chapel and laptist S. S. room. *
* i ii-mlementa ry Meet--l0 o'clock, *
* Laurens graded school camims. *
* IV--Grand Parade--11:30 o'clock. *
* V-Awarding of illue Ribbons- "
12:30 o'clock, Laurens graded *
* school campus, and Oath of Al- *
legilnnee to United States flag. *
* VI---Diner. *
VII-ligh School Athletic Meet-- *
* 2::t0 o'clock. 14taurens graded *
* school campus. *
* V Ill -Viewing ~Exhibits-10 a. Im. *
to 3 p. In., coirt house.
IN--lIgh Schiool Oritorical Con
* test--8:30 o'clock, 1 i'irens grad- *
*d school ichapel.
Pretiliols are inl progress for IIIe
aiual comnt school fair. n hici is to
be held l'riday. April 1:1. InstuctIons
to teachers Were s~mnt out froim le de
I laltilelit of edutcation several weeks
ag'o and leaclers and pupils have been
busy inl pimlrationl for thle annu11al
evelit. Ldast week 1wthe 11rellinlary
declam'Iatioll contests were held in tle
varllous sections of.thec..oui ty and by
now the contestants who are to enter
tle nny 'ontiests have beeni about de
cidmied u1)on. Reports coming Into thel
otlice of (lie department of eduntica 1on
indicate that the faIr will be Iar'gely at
tendcd and be equal In interest an(I
(inthuiislasimi to previois events of the
The ilstructions prepared by I he
dielartment of edication show that the i
11117 fair will be conducted along the
same line as previous fairs. The liter
ary and declamation contests are to he
held il the graded school auditorium.
wilt tle exception of the pril mary
decla matIon contest, which is to lie
held In the Haptist church. The ath
letIc contests are to be held on the
grade(d school grounds and tle ex
hibits In1 art 11and handiworik are to lie
shown in the court house. The high
school oratorical contest, as in past
years, will be held in the graded school
building at night anld to this (lie eus
tomary small admission fee will be
The parade this year will take on a
Palriot ic air. U nited States flags ai'e
expec(t ed to be shown In prlofus Ion.
IEach chIld of the 1Laurensfl graded
sc'hool has beein pr'ovided withI a tlag
to lie carrIed In the pariadle andI otherI
schools will (loulbtless have large nuim
bers of flags. The stores In the city are
expicstedl to make a lpatilotic display
at the same time by having thlir i stores
(decorae t'lIn natIonal colors anad biy
dIispllaying (lags on the fiontI anld top
L~liteary ('ontexst. at Grade'd Nehool
IFirst Gr-ade, (Room 7.--C'ondtuetor,
.\lIss I airper'. .1 udtges, Mr s. Guy GIar
irett, MIss Mary MIller, MIss . ettie
SecondI Grade. Rlooim .-C-tonductoi',
Miss Fi'ainks. .hiudges MIsses Ninta
Moor'e, 10lizabeth McClure, MattIe 1 lol
Third and Fourithi Griades.-Conduc
(or, Miss Clar'dy. Judges M\Isses Main.
ie Simpson, KiddIe Arnold, Toole.
Fifth and( SIxth Grades, lloom I.
Conductor, Miss Unbb. JIudges, .\lisses
.\laine IByrd, Mauu Laingst on, ('arr'ie
T(hIi'd and Four'thI Gr'ades, IRoom 2.1
--Conductor, Miss WVork1man. J1udges,
MIsses GenIe Alken, 'Bar'nie WVallaice,
Fifth, Sixth and Eeventh Grades,
Room 3- Conductor, Mitss Mary Shmp
son. Judges, Misses Martle Atkinson,
10va S'helI, Mahel Moore.
Tlghth, NInth, Tenth and IEleventh I
Grades. Room 5.-Conductor, Mrs. Ron. I
RIDAY, APRIL 13
ichools Indicate That Much
In the Fair and That a
r. itidges, Alisses Bloozer, .lary Garr..
;mn, Chapella Dunlap.
AlI TIIMICTI C.
Third and Fourth G(rades, 0loonm .1.
-Conditetor, .lMiss VNi rgilila Agnew.
ltidges, Alisses lat ie Young, Madge Me
Kittrick, laillie larsonl.
Fifth and Sixth ( rades, loom I".
'onidtct or, .lMiss .Alcants. .hitdges,
\lisses Nora Wilson, Eithel Willis, AMay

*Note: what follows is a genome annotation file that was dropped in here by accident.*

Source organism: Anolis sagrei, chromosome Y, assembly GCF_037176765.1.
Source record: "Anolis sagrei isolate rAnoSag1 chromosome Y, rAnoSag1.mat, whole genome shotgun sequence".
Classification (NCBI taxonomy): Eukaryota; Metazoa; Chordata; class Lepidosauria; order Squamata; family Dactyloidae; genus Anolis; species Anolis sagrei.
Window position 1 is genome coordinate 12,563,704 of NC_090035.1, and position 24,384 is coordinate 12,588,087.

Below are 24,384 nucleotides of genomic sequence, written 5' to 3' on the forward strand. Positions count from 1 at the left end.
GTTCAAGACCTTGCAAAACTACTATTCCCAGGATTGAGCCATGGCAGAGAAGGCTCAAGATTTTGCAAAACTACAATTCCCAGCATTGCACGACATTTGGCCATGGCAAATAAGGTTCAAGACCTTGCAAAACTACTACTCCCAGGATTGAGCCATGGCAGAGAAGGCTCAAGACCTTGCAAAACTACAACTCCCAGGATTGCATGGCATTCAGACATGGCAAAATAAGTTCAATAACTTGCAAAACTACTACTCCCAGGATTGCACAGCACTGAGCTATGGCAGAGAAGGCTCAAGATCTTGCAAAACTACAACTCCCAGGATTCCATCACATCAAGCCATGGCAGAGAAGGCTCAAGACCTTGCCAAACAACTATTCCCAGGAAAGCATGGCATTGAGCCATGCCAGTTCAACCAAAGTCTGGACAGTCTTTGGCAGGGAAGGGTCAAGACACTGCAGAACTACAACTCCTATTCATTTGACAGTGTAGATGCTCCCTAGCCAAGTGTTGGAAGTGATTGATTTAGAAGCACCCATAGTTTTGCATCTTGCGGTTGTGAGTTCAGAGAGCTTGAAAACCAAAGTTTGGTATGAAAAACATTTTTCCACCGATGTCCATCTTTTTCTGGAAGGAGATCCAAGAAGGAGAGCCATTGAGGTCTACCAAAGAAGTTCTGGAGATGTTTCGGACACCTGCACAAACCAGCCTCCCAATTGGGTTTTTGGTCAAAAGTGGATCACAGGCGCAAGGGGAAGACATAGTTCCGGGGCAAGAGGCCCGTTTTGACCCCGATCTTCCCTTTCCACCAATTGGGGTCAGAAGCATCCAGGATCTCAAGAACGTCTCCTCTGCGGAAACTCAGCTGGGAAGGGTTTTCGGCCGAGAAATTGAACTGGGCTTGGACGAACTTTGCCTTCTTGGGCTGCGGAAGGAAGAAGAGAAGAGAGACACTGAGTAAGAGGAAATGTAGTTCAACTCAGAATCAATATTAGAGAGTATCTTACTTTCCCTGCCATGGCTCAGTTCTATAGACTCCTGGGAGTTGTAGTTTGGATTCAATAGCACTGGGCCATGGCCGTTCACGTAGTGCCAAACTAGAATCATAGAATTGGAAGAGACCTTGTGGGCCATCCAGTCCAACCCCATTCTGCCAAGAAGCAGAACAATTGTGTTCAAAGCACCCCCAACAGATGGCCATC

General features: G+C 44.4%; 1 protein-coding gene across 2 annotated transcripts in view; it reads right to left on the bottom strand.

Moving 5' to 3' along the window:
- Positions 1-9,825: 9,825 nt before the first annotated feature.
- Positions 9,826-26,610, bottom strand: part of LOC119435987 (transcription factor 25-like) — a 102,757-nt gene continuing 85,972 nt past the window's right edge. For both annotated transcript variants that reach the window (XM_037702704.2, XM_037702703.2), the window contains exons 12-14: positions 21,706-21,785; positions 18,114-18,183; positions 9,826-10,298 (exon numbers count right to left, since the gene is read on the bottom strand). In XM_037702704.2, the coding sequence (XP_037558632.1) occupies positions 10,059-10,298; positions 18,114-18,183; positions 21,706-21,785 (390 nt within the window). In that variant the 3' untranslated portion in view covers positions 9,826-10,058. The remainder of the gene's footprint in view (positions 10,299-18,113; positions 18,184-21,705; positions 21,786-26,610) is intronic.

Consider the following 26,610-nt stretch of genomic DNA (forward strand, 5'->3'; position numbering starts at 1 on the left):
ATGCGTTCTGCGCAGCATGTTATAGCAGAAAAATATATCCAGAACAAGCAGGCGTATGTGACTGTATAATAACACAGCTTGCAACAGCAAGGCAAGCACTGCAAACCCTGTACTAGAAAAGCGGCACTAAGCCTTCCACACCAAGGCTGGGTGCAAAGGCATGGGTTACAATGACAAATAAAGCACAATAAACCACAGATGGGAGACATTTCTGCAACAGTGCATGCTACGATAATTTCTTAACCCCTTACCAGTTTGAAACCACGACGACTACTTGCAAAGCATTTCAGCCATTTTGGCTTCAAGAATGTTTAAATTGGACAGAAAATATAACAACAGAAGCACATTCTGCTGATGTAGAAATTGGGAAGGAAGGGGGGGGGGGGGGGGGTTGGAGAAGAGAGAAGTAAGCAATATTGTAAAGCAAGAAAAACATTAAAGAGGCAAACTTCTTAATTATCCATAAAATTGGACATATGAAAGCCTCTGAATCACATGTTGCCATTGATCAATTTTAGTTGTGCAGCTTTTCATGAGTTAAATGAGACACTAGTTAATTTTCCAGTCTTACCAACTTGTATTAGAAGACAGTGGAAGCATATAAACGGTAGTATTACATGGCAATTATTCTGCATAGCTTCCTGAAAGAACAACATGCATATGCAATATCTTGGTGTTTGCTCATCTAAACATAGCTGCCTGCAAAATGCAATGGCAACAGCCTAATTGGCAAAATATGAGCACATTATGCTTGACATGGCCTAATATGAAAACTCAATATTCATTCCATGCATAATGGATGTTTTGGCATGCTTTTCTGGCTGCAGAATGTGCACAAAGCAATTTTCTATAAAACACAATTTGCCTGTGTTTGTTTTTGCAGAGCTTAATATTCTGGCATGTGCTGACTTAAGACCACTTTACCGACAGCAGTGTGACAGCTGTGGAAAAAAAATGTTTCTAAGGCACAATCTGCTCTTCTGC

Seventh and Iigher Grades, Ioon
I t.--Conductor, Miss Nickels. .1tidges,
\lisses Corinne Aiken, Alarie Langston,
\Mrs. Rt. T. Wilsonl.
COM POSITI ON.
Fr1st and Second Grades, Room 6.
on(uctor, Miss Corinne Agnew. To tell
the story, Miss Thames. Judges, .\iss-.
as IEthel Simmons, .lM ry \\allace, lat
Third and o ltrIh ( 1rades, floom 7.
E,'onductlor, .\liss llobsonl. To tell the
stor', AirS. .I(ljne. .3udges, Alisses Al
m1a (Garrett, lamise Iarris, Drutcia
Fif'thi, Sixth and Sevenlth (Iades,
blootn I0.-ConluIct(or, 11. .liller. .1udg
's, It. S. Woodson. It. T. \\ ilson. Aliss
lighith, Nitth and Tenh (rades,
Rootm 12.---'onductor, .liss Spruill.
.Iudges, .l isses Olive Counts, .lerlen
.\rmstrong, Rebecca Moore.
Room -I.--Conductor. Aliss Roland.
judges, It. A. 1H., .lrs. Cressvell
Pleming, Alts. W. I'. (;ray.
Sen Iing ConteSt.
Back Campus - --Condut or, Mrs. Swy
t. .ludges, .lisses liessi' Todd, Lent.
)ones. .\s. AlvAlister.
-scor-ers inl Literarl Contests,
llenry liennett, ch,0airma; \\arrert
Ilott, liubhert Woodside.
Iiterar y--.---J udges, .\lisses Kate Simp..
mon, Lexington; Miss Marltha Hlollaims,
'lin ton; Aliss Lots Nriwin, Spariln
lurg; Mrs. N. It. Dial, I .aurens; .\liss
Alannal1 Training, Woodwork -.udg.
as, Mr. Barnett, Mr. Sexton, Mr. Reid.
Domestic Ar. and Domestie soicinco
-Judges, Alis. Fermgtisoin, Mris. Nickels,
\ rs. Clark.
liighl Nehool lN-0ecla1mato.
Judges, Col. William Workman,
-hiek Springs; Dr. m.ann, Gretiville;
0r ) 1. AL I)ouglas, Clinton.
For (irls-Judges, Miss Nett if ratt,
I reen11wood. AMrs. 110omer C 'llac kwe'll,
\lrs. .J. 11. Teagtte.
For 11oys-Judges, MIr. Tretcmttan,
fIr. Rlankint, .\lr. Fairy.
For 11oys- -Prof. Stonoy, Ch.t and
na nage r; assistait ts, II ugh Eh i her
~er, H arry MlcAllisteir, Earl Laagston.
For Boys anid Gtirls-M~ liss W\offord,
lerk and mnlnager; assistants, Ameldia.
'arson, Carrie Lee H-iggins.
II ighi School A fthlet ies.
C'ondu ctor, Alr1. Ari tur lafe; assist
inits, AMr. Stoney, .Johmn Sprai t, Tlomt
'IOm enlit tin orphtans--Ar. Jeff
IlDD(ATED:l Si'NDA Y
Iir. I. Y. P'ressley, P'resident of' Ers.
(es Sermiont in Moninlg.
Greenwood, Mlareb:l Jn. '--FTe new A.
1. P. ('hutrch here wil be ded'ienated
sunaday. 'lThe (dedi ent ry sermon will
e lprenehted by Drm. F. Y'. P'ressley,
>resident of the lErskinte Theological
s'emi nariy, at ii at. ni. A fra ternal ser
'iee will 1)e hld at 3 o'clock in the af
einoon and at thle eventing service theo
1ev. R. Tr. Ker' wIll preach. The now'
huiirchi builIding IS of Ithe lbungalow'
yp~e andl is at tractiv'e in atipearanlce
and we'llI arranged. It Is loca ted on
lonumtent st reet almost att thle head of
'ar'k street. The Rev'. John17 TU. Young
s .iastor of the church and has a grow-.